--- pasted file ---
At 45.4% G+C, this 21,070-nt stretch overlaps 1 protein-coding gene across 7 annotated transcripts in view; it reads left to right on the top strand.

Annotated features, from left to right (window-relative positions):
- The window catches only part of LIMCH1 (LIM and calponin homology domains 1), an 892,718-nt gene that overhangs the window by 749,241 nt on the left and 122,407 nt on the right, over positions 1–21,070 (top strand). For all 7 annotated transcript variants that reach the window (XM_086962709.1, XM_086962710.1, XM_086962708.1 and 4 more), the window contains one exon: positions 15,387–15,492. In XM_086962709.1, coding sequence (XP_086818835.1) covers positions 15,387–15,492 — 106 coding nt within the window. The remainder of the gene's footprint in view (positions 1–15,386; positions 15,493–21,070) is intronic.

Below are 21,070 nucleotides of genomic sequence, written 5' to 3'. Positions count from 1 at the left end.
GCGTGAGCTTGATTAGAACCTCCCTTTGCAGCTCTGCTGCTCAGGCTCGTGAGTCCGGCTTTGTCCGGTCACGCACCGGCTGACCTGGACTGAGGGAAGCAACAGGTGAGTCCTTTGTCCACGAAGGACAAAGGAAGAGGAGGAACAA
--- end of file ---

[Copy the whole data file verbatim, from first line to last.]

At 45.4% G+C, this 21,070-nt stretch overlaps 1 protein-coding gene across 7 annotated transcripts in view; it reads left to right on the top strand.

Annotated features, from left to right (window-relative positions):
- The window catches only part of LIMCH1 (LIM and calponin homology domains 1), an 892,718-nt gene that overhangs the window by 749,241 nt on the left and 122,407 nt on the right, over positions 1–21,070 (top strand). For all 7 annotated transcript variants that reach the window (XM_086962709.1, XM_086962710.1, XM_086962708.1 and 4 more), the window contains one exon: positions 15,387–15,492. In XM_086962709.1, coding sequence (XP_086818835.1) covers positions 15,387–15,492 — 106 coding nt within the window. The remainder of the gene's footprint in view (positions 1–15,386; positions 15,493–21,070) is intronic.

Below are 21,070 nucleotides of genomic sequence, written 5' to 3'. Positions count from 1 at the left end.
GCGTGAGCTTGATTAGAACCTCCCTTTGCAGCTCTGCTGCTCAGGCTCGTGAGTCCGGCTTTGTCCGGTCACGCACCGGCTGACCTGGACTGAGGGAAGCAACAGGTGAGTCCTTTGTCCACGAAGGACAAAGGAAGAGGAGGAACAA